In 1976, playwright D.L. Coburn created the Pulitzer-winning comedy, The Gin Game, when he imagined two elderly people at an old folks’ home bickering over a game of cards. If the story skimps on plot (it does), and the stakes aren’t exactly high (they’re not), the producers of this revival have drummed up two very good reasons for viewers to make the trek to the John Golden Theater: James Earl Jones and Cicely Tyson.
The play does conjure many laughs, especially when Weller (Jones) reacts incredulously to Fonsia (Tyson) winning game after game, seemingly without effort. Still, an undertow of sadness prevails, as these two lonely protagonists feel forgotten by their families and society at large. Weller may boil over at his deck full of deadwood, but the audience knows this is misplaced anger, a consequence of his desolate living conditions. And if Fonsia revels in the attention of her crotchety companion, this stems less from a romantic spark and more from the fact that someone is actually paying attention to her—even when, half the time, conversation ensues via tantrums.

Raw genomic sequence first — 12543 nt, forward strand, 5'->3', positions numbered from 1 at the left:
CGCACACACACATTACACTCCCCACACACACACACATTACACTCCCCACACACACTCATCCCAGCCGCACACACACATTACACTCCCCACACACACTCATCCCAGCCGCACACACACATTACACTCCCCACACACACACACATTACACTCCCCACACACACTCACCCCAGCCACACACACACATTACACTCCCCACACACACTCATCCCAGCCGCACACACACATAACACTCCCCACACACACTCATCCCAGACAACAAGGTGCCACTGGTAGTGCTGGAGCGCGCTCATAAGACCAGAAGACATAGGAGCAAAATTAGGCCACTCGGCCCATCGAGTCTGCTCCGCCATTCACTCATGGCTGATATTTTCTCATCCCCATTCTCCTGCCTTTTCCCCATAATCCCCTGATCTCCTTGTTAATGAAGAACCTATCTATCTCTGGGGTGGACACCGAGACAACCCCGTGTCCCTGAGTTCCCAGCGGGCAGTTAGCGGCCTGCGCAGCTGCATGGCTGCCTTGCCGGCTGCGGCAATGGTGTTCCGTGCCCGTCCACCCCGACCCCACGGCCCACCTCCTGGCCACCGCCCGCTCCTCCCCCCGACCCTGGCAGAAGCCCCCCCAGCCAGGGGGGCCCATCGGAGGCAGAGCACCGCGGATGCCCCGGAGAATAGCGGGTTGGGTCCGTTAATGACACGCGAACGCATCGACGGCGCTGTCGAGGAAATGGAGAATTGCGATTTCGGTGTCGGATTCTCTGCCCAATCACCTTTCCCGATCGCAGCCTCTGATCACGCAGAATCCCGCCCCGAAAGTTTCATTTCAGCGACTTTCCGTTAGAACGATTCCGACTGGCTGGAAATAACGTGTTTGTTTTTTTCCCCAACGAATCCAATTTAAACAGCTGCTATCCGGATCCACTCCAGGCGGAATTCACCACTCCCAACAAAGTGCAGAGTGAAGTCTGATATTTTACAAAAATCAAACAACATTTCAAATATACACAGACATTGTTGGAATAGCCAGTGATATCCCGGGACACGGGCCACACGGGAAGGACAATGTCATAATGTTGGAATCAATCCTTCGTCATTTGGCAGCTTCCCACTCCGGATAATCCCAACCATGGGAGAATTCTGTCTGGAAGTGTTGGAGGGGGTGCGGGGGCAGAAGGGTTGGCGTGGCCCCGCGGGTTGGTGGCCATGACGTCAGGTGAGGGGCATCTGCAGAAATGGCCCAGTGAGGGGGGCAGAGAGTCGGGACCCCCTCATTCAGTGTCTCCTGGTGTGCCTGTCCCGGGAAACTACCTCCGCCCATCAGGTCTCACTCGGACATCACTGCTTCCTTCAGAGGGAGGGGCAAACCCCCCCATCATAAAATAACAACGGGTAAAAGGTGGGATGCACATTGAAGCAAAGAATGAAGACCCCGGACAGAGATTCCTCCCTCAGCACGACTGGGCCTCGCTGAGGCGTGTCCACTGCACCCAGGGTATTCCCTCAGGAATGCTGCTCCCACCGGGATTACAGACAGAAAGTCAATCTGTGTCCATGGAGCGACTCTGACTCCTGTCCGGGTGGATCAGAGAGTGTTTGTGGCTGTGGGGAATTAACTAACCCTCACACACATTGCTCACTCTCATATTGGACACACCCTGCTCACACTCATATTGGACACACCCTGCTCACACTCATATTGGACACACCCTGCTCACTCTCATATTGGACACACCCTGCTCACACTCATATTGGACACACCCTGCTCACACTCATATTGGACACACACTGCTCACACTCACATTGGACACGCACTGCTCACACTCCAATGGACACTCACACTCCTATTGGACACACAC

Overall, it’s enjoyable to watch these two banter and quarrel—with Jones’s booming basso and Tyson’s charm still in prime form. Of the two, Jones is the stronger, by sheer voice and heft, but also because he never tries to play for effect (though a touch more spontaneity wouldn’t hurt). Jones’s Weller may distribute diamonds and clubs with a martinet’s efficiency, but the production’s trump card is the funny/troubling way the actor hints at the apoplexy always building under the old man’s surface.
Meanwhile, as she did in The Trip to Bountiful two years ago, Tyson can sometimes pull faces and go for cuteness, though she certainly retains the energy and presence of an actress decades younger than her reported 91 (in part why her Tony Award for that performance was, despite the occasional mugging, unarguably deserved). What Jones and Tyson can’t do is make their characters, as written, equally fault-ridden—even though that seems to be author Coburn’s message in the play’s final third. Weller may speechify about Fonsia being cold, puritanical and hard to love, but we never actually see that. He’s a control-freak jerk; she’s a veritable saint.
Perhaps noting this imbalance, director Leonard Foglia sticks mainly to comedy rather than mining the undercurrent of this abusive relationship. You’ll also be glad to hear no one has a stroke, gets cancer, loses their marbles or drops dead. From beginning to end, these oldsters play cards, and Tyson and Jones score pretty high with the hands they’re dealt.